150 MW generators provide power for around 100’000 homes so minimizing downtime is essential to keeping the lights on for the local population. For one power plant in the Philippines, the swift repair of a steam turbine rotor was essential, so it was airfreighted using one of the world’s largest cargo planes, to Sulzer’s service center in Indonesia, where the repairs were completed within eight weeks.
Steam turbines require constant monitoring to ensure they are delivering optimum performance and some of the most useful indicators are the vibration sensors used across the turbine. High-speed rotating equipment can be affected by a number of issues and many of them will cause increased vibration readings.
The steam turbine rotor in this case consisted of a high-intermediate pressure (HIP) section connected to the low pressure (LP) rotor, which together powered the 150 MW generator.
The power plant engineers were studying elevated vibration readings on one of the steam turbines. Further investigation revealed a severe crack in the coupling of the HIP rotor, which condemned the rotor without immediate repair. In addition, there was damage to the coupling bolts’ holes of both HIP and LP rotors, which together suggested a possible alignment problem.
The power plant was faced with two options: to replace the cracked rotor with a new rotor or find a specialist with the expertise to complete an effective repair of the rotor.
A new rotor would take at least a year to arrive; engaging a specialist maintenance provider could see the turbine back in action much more quickly. Fortunately, a Sulzer engineering team was only a short flight away in neighboring Indonesia, where the engineers could not only repair the coupling but also improve the rotor alignment and reduce stress levels within the coupling.
Hepy Hanipa, Head of Turbo Services South East Asia, explains: “With time of the essence, both the HIP rotor and the LP rotor were loaded onto Antonov cargo planes and shipped to our facility in Purwakarta. Here, an initial inspection confirmed that the coupling was no longer operational and would need to be repaired.”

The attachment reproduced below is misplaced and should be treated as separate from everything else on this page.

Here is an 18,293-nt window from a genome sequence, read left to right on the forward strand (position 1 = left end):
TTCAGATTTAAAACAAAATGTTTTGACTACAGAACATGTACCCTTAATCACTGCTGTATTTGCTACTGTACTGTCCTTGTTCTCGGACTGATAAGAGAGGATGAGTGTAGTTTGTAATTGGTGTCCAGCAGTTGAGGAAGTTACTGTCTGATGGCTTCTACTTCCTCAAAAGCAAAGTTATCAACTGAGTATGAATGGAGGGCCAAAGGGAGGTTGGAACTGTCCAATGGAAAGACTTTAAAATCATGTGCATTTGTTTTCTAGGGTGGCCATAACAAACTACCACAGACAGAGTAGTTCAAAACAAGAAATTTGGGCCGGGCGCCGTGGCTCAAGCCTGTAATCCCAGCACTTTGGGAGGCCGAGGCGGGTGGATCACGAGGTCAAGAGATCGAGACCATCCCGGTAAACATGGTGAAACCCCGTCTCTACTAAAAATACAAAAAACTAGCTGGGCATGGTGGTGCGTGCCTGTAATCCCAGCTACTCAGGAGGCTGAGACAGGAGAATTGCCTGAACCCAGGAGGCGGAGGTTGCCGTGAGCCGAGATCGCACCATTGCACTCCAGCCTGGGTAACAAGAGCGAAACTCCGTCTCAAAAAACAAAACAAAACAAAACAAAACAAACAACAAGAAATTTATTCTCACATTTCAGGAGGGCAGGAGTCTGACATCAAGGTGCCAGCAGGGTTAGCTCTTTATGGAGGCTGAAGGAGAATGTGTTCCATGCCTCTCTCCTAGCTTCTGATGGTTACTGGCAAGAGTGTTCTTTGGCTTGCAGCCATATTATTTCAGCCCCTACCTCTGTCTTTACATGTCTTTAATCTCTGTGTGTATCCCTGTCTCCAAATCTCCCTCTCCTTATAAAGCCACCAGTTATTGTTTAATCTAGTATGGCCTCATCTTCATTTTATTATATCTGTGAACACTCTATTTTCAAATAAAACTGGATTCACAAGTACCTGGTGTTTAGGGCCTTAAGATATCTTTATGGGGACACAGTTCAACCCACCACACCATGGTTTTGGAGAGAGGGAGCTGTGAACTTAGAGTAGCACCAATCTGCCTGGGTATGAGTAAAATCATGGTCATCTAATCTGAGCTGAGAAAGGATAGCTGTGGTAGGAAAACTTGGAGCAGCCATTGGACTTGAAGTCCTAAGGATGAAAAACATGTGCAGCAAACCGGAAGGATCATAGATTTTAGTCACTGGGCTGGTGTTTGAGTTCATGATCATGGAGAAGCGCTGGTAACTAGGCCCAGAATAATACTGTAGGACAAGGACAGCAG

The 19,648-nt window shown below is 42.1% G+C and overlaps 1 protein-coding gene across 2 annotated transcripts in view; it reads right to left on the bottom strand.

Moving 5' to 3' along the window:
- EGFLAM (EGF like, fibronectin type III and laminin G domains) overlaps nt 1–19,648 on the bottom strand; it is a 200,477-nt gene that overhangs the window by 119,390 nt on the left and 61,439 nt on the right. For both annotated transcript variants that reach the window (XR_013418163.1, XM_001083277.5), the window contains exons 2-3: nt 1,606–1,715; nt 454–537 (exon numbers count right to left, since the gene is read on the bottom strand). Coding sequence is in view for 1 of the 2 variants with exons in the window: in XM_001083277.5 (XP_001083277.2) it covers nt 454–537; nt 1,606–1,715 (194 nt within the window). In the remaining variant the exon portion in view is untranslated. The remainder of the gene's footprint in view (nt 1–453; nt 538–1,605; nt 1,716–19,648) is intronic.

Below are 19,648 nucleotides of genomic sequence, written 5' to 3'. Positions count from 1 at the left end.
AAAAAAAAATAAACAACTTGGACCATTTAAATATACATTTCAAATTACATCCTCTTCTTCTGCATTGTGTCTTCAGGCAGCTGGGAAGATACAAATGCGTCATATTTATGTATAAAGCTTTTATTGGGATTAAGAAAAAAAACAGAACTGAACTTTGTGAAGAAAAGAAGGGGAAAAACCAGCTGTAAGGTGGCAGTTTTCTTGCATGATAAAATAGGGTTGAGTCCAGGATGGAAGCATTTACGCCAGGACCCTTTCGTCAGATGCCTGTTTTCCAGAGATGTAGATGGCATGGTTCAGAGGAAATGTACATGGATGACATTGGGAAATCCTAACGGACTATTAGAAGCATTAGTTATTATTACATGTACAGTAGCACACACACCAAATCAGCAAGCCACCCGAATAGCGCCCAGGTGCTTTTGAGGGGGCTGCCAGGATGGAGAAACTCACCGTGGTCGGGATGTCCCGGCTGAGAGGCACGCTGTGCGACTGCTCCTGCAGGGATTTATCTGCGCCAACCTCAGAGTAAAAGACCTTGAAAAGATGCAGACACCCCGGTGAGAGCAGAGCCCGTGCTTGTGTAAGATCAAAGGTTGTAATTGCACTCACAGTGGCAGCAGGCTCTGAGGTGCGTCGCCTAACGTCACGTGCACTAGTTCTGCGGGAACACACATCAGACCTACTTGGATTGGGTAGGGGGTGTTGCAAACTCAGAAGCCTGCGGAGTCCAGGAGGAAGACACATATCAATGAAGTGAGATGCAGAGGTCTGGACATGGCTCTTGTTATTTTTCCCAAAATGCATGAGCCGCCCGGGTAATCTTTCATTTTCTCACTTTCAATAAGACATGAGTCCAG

Having removed the original coupling, Sulzer engineers used reverse engineering techniques to recreate a 3-dimensional drawing of the part and apply stress analysis to ensure a flawless design. The coupling, which connects the HIP rotor to the LP rotor, must be manufactured to very tight tolerances to ensure perfect alignment of the complete rotor shaft.
The process of repairing the coupling involves gradually building up material using an automated submerged-arc welding process. Once complete, and having passed non-destructive examinations (NDE), the residual stresses caused by the welding process were removed by post weld heat treatment and the machining process of the repaired coupling could begin. Using a large precision lathe, Sulzer established the exact dimensions of the original coupling, ready for the machining of the bolt holes. These were completed along with the holes in the LP rotor coupling flange that also needed to be repaired.
The calculations for the alignment were made along with a simulation of the rotor alignment that took into consideration the thermal growth of the rotor train during operation. The original alignment had been suspected as one of the contributors to the damage to the rotor, so the new calculations were implemented by Sulzer engineers in the field, making adjustments to the bearing pedestals.
In the meantime, with all of the machining operations complete, the two rotors were dynamically balanced in house to ensure optimum performance once they were installed. Dynamic balancing is done at relatively low speeds, so in most cases, some minor adjustments, known as trim balancing, are required once the rotor is installed and able to operate at higher speeds.
In all, the workshop operations were completed within eight weeks, after which the rotors were carefully packaged and airfreighted back to the Philippines to minimize the overall project duration. The protective shipping containers were slightly modified by Sulzer to ensure they would fit into the aircraft, preventing any delays in the process.
The use of airfreight to transport turbine rotors is not a new concept; Sulzer has been involved in similar projects in the past, and this experience ensures that both the repair process and the logistics are handled very efficiently.
Hepy concludes: “Sulzer’s field team was onsite to assist with installation and commissioning prior to hand-over to the customer. While everyone involved with the project expected the rotor to need some trim balancing, in fact none was required, and the turbine achieved a full 72-hour period of initial operation without any incidents. Since then, the vibration levels have been monitored continuously during operation and no anomalies have occurred.”